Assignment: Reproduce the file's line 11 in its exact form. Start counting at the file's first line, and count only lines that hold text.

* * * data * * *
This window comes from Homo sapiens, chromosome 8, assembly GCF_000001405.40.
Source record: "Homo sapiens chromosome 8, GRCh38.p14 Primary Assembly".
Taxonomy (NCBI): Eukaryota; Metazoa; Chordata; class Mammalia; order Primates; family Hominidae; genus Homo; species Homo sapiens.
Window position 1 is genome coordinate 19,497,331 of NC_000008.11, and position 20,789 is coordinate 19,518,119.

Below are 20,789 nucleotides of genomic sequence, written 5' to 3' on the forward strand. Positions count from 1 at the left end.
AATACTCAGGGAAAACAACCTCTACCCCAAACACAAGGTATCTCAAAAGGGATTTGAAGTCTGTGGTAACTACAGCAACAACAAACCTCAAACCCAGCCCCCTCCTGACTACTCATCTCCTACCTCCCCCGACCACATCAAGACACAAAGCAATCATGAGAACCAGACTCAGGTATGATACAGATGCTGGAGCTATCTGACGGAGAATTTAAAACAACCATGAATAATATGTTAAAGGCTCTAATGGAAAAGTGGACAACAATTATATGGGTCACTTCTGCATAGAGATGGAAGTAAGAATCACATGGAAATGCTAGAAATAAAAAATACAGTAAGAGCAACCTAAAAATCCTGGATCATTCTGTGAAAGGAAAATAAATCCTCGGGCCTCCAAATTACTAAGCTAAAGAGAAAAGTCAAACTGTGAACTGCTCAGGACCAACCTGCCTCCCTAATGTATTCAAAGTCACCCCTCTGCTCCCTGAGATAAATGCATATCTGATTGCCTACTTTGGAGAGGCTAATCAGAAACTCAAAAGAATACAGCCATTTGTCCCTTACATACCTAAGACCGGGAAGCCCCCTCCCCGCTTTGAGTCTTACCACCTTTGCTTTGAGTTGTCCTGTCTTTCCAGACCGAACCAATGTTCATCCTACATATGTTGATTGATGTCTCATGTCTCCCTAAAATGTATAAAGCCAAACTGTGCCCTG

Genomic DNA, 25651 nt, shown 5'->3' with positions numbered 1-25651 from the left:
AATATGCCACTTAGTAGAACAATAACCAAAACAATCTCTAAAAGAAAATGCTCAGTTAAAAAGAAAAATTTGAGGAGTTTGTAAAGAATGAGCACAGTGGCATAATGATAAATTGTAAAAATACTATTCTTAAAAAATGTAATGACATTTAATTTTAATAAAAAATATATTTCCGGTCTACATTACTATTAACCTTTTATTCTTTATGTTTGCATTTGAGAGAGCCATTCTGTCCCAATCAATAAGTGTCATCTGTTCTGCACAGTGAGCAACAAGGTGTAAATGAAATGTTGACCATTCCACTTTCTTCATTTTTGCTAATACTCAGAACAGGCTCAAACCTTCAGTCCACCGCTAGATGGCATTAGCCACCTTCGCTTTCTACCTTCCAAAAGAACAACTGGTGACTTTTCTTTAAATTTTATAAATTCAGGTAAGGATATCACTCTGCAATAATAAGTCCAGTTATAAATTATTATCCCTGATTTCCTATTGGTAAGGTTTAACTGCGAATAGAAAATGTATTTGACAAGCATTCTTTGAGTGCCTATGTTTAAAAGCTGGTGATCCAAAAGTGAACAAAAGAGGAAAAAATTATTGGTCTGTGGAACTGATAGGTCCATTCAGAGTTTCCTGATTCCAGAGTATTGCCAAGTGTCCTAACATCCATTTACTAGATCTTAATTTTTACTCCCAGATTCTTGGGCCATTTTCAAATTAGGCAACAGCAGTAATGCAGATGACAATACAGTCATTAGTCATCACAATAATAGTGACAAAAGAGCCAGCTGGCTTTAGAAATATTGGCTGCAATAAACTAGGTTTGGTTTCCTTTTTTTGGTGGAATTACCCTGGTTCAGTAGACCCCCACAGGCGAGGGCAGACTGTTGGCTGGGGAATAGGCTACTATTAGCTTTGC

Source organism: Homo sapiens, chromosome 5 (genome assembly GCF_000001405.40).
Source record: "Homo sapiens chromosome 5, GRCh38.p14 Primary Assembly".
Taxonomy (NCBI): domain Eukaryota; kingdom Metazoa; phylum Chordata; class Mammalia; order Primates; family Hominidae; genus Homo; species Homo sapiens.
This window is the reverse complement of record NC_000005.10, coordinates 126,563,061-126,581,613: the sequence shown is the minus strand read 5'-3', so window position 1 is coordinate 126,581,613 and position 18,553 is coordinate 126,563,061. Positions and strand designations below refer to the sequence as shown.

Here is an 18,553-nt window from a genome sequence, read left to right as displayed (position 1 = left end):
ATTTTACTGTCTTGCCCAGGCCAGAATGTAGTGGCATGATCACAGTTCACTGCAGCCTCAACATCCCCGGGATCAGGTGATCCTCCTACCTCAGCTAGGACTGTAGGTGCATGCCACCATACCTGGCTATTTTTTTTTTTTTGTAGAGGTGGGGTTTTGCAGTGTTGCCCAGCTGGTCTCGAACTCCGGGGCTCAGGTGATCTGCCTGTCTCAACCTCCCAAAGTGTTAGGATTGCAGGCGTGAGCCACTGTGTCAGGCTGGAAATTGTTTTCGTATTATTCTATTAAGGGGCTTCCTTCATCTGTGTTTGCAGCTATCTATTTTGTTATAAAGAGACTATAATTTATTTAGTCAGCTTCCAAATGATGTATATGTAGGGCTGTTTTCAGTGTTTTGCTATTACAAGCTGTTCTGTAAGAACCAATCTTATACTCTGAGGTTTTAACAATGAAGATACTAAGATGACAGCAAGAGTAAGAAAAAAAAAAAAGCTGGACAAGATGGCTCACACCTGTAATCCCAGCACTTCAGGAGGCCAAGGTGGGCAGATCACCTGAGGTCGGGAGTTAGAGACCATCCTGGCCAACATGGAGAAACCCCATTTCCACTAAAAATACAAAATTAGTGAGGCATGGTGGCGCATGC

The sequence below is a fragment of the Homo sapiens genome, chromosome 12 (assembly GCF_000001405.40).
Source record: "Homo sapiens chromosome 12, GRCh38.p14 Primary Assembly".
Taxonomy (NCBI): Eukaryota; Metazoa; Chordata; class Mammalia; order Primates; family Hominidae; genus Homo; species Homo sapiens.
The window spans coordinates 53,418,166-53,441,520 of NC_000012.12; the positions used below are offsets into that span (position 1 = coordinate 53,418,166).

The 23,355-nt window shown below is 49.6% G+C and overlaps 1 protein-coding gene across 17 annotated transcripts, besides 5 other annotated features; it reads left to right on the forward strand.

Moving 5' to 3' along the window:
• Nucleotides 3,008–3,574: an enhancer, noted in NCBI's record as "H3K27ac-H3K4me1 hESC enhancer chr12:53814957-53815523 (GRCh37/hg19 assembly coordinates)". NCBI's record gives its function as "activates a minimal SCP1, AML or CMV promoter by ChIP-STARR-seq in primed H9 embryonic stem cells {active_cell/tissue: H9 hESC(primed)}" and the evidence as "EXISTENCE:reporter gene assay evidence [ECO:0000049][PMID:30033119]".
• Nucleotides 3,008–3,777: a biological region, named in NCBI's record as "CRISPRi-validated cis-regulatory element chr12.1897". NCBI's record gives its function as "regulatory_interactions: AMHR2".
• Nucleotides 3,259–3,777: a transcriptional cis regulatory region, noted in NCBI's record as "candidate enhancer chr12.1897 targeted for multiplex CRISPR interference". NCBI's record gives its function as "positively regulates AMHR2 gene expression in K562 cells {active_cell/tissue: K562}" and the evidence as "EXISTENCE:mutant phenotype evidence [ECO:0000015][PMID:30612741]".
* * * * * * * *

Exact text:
Taxonomy (NCBI): domain Eukaryota; kingdom Metazoa; phylum Chordata; class Mammalia; order Primates; family Hominidae; genus Homo; species Homo sapiens.